Don’t Say It!

Dirty Dishes or Dishing the Dirt

Greetings on this the Wednesday of the Twenty-first Week in Ordinary Time
Readings: 1 Thes 2:9-13; PS 139:7-8, 9-10, 11-12ab; Mt 23:27-32
Notes: Monday’s post (Deceitfulness) outlined the week and the basic format of the readings.

First reading
The word of God, which is now at work in you who believe.

One can always rely on the fact that anyone who reads or hears the Word proclaimed has been also given a gift of spirit to work in and with you toward your perfection.

Responsorial Psalm
You have searched me and you know me, Lord.

The psalmist is not looking to hide from God.
The psalmist marvels at how nothing can hide me from God.

Note from New American Bible, Revised Edition (NABRE):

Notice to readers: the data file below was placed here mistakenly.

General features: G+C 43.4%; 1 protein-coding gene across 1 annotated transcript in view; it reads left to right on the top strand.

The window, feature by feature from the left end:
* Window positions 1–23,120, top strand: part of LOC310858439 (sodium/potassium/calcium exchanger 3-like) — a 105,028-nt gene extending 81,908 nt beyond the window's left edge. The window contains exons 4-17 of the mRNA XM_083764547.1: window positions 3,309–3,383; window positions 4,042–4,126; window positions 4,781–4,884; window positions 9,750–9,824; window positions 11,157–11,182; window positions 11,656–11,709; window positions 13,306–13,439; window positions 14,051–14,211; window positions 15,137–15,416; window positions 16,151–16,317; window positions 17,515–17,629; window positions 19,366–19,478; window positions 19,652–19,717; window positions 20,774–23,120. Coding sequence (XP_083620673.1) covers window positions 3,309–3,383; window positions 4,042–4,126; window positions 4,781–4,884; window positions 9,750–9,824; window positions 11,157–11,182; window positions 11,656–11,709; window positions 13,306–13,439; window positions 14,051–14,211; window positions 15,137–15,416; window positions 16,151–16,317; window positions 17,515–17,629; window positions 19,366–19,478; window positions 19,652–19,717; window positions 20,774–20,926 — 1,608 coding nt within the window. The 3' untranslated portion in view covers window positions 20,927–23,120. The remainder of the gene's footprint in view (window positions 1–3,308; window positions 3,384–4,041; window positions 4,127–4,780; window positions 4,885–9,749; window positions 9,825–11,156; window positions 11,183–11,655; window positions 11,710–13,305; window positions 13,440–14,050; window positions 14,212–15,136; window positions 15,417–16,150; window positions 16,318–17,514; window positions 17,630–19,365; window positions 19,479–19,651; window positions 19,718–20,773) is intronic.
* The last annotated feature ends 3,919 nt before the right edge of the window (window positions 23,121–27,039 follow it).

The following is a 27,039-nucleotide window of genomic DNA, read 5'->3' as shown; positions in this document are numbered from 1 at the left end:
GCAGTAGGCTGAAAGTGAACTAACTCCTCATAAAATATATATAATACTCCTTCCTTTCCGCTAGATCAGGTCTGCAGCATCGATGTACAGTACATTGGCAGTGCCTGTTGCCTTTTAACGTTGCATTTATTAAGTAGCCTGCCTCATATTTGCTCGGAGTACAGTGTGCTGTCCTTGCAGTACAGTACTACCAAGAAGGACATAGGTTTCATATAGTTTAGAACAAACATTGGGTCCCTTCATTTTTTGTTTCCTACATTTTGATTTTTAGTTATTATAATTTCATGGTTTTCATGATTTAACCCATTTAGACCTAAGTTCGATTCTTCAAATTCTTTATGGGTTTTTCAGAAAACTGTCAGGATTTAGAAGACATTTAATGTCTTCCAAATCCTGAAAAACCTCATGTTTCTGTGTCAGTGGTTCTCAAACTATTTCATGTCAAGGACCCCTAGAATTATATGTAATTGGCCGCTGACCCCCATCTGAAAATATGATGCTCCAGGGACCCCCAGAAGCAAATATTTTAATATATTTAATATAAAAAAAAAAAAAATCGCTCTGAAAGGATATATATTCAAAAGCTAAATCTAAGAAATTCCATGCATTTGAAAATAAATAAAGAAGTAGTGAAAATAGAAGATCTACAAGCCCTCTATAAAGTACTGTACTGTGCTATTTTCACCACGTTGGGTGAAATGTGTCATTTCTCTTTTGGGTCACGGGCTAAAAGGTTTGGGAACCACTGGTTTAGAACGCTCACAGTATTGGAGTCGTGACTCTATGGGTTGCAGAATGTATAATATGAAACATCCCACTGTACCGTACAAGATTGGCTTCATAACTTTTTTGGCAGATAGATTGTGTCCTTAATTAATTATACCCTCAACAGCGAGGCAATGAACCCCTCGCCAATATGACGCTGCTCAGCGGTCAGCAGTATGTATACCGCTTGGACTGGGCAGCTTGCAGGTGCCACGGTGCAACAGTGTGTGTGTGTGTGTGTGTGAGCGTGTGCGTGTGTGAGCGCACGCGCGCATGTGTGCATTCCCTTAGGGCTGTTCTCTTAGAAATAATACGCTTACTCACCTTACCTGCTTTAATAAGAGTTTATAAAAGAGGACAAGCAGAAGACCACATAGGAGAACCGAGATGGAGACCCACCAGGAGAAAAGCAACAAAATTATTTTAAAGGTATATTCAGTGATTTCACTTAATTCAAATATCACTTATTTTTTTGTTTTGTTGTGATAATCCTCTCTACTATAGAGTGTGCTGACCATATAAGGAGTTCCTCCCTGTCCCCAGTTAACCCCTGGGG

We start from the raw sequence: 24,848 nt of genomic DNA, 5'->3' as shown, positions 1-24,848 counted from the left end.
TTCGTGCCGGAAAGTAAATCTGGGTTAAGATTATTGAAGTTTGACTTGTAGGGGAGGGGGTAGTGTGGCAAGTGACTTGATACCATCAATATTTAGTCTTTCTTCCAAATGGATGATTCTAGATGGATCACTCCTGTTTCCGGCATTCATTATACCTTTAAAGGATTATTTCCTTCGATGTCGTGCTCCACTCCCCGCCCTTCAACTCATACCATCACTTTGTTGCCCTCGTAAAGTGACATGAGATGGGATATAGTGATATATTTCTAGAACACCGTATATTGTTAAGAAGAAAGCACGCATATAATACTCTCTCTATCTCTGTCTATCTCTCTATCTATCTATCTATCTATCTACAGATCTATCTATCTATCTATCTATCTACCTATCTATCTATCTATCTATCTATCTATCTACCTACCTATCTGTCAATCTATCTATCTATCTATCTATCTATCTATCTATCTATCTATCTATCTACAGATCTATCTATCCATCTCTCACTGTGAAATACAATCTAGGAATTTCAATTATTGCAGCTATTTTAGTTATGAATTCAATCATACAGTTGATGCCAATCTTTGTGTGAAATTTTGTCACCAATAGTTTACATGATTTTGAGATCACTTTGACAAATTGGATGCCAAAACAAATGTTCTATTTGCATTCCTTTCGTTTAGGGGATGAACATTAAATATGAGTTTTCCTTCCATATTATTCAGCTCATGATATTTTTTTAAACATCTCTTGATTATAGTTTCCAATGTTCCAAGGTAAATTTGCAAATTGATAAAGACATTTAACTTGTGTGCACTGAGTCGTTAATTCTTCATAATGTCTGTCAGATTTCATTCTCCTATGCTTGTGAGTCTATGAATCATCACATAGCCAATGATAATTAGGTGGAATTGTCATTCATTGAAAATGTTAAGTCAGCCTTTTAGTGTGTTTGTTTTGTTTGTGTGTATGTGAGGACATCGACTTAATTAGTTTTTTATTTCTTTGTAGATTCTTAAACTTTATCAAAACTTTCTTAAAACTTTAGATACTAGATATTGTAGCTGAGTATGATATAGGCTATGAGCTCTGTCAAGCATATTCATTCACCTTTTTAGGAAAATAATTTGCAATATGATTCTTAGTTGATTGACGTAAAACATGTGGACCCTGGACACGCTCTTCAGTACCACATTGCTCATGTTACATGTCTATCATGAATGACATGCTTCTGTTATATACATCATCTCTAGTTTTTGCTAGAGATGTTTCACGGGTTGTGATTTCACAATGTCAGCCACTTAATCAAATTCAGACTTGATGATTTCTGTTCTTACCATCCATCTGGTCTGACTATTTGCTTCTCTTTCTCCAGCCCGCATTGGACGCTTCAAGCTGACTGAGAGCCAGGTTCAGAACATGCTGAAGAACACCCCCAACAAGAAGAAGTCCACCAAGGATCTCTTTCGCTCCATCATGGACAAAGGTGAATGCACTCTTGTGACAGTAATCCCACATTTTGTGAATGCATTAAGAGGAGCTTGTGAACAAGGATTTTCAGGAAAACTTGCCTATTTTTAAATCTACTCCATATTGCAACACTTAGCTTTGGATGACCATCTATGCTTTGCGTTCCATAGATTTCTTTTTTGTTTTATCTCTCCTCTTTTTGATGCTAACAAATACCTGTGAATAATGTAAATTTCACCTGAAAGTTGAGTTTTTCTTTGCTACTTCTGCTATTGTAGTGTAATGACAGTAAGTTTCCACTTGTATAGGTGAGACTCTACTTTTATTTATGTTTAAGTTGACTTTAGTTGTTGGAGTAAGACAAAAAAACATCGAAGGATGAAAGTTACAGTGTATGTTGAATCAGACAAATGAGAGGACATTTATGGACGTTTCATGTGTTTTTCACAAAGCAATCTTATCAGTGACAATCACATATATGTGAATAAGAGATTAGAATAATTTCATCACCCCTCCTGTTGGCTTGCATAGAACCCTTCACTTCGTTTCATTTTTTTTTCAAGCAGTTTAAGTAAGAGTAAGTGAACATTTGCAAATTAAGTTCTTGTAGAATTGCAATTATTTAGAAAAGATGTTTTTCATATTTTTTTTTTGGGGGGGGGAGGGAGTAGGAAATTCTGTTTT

A hymnic meditation on God’s omnipresence and omniscience. The psalmist is keenly aware of God’s all-knowing gaze, of God’s presence in every part of the universe, and of God’s control over the psalmist’s very self. Summing up Ps 139:1–16, 17–18 express wonder. There is only one place hostile to God’s rule—wicked people. The psalmist prays to be removed from their company.

Alleluia Verse
Whoever keeps the word of Christ,
the love of God is truly perfected in him.

Gospel Portion
The woe today (the condition that brings such sorrow and grief):

beautiful on the outside, but inside are full of dead men’s bones and every kind of filth.

Commentary on another’s evil or insufficiency doesn’t make us more sufficient.
Rather, it reveals the actual state of the person making the comment.

As my sister used to say:
What Peter says about Paul says more about Peter than about Paul.

Better we humbly deal with our own issues. God knows. Jesus knows.

Peace be with you,
Deacon Gerry

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